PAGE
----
Nowadays, the Clock Tower you can see in my photo (above) is symbolic of the University of Auckland but the building was controversial when first built in 1926, being described as ‘un-British and out of harmony with our national character’ – this, obviously, before New Zealand had really developed a character of its own! 

Once again we see the influence of Chicago style in an Auckland building, as it was designed by Chicago-trained architect Roy Lippincott. Considering the rest of the building, the external lights are really very restrained but the internal light (left) has a little more flair.


Grey Lynn Library, Grey Lynn
To another library building now, and this one still functions as a library and is very much the central hub of the Grey Lynn community. Designed by notable Auckland architect William Henry Gummer (1885-1966), the library opened on 13 December 1924, it cost £8,534 to construct and included a reading room, a lending department, a lecture hall and a committee room. Although the building itself is described as Georgian-style, those lamps look very Art Deco to me.


Ports of Auckland Red Fence, Auckland central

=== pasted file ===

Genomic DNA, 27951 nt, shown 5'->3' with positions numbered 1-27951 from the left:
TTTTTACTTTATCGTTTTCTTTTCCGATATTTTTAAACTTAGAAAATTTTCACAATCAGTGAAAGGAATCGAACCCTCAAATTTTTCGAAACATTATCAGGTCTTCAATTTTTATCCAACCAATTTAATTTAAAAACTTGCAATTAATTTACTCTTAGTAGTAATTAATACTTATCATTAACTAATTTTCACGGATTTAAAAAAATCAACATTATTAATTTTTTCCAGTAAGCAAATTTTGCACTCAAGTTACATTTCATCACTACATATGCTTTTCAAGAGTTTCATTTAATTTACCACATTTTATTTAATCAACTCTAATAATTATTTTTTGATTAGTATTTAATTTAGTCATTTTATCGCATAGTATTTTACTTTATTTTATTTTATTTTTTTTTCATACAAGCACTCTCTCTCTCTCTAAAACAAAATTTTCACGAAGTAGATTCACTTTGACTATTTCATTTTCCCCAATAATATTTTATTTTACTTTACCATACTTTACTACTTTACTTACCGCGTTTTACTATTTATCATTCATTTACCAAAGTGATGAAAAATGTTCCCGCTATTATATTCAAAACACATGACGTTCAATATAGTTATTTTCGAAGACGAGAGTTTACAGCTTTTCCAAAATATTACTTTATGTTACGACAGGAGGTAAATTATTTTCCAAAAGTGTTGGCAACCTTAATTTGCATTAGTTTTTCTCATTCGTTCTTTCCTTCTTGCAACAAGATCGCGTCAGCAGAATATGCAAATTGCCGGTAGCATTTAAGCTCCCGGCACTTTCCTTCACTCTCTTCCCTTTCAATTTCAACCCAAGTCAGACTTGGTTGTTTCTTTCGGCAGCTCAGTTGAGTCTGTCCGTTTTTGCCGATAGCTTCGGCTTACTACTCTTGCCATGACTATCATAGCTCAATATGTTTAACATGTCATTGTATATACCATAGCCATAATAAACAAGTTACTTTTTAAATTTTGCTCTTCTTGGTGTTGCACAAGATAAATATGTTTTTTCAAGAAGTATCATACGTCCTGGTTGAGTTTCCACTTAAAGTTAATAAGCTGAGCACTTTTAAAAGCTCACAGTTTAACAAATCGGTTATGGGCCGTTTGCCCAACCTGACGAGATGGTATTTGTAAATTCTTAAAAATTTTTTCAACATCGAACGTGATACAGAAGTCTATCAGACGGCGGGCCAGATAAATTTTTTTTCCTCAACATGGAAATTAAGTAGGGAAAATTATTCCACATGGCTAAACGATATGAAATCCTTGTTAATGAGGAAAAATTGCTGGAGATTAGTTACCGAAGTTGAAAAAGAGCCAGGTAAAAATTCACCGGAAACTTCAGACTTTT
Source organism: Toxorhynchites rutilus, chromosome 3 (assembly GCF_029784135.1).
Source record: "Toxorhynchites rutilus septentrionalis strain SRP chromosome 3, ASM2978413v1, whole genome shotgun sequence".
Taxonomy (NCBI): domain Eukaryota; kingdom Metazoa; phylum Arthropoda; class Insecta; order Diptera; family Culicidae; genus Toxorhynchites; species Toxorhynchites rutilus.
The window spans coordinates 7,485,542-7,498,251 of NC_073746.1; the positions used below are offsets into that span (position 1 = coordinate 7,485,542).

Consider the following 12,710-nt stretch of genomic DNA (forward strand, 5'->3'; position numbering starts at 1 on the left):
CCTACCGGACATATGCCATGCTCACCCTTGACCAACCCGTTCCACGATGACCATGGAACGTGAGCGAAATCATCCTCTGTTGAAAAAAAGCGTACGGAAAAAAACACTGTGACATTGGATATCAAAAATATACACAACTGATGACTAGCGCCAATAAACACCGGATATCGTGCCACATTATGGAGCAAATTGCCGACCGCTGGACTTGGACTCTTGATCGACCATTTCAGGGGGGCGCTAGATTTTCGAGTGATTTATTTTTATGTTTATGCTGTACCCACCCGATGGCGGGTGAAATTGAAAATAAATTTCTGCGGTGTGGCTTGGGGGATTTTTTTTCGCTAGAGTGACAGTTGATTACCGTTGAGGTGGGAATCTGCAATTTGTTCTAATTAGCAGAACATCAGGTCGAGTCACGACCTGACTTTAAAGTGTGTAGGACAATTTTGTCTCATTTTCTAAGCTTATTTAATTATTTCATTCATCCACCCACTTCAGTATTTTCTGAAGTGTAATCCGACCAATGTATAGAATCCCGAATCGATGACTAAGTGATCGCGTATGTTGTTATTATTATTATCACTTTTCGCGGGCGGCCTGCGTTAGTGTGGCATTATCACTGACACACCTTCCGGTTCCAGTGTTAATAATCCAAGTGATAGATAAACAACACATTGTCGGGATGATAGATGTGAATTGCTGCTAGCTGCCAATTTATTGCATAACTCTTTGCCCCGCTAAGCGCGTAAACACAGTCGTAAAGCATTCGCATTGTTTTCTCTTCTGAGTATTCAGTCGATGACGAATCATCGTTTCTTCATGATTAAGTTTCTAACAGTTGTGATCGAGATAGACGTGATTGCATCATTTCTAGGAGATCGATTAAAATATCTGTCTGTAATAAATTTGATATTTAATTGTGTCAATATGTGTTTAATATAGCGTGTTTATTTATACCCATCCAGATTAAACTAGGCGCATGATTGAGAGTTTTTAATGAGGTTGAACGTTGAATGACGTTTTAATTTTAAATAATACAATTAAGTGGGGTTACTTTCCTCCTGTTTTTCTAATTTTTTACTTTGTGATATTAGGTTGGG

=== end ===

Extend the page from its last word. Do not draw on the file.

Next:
And we finish with that red herring I mentioned: one of the lamps from the magnificent red-painted wrought iron fence that separates Auckland’s wharves from neighbouring Quay Street. The Red Fence, its wonderfully ornamental gates and lamp stands were constructed in stages between 1913 and 1923, partly by Manchester-based company G. Wragge Ltd, and partly by James Allen Sen & Son Ltd, of Elmbank Foundry, in Glasgow. There were originally 25 of these wonderful lamps – I haven’t counted to see if they all still remain, as some parts of the original fence were removed when modern buildings were constructed on Princes Wharf. 

These lamps may be a little early to count as Art Deco but, with those splendid lions and heads (of Neptune / Poseidon?), they are such impressive statements of power, strength and authority that I just had to include them.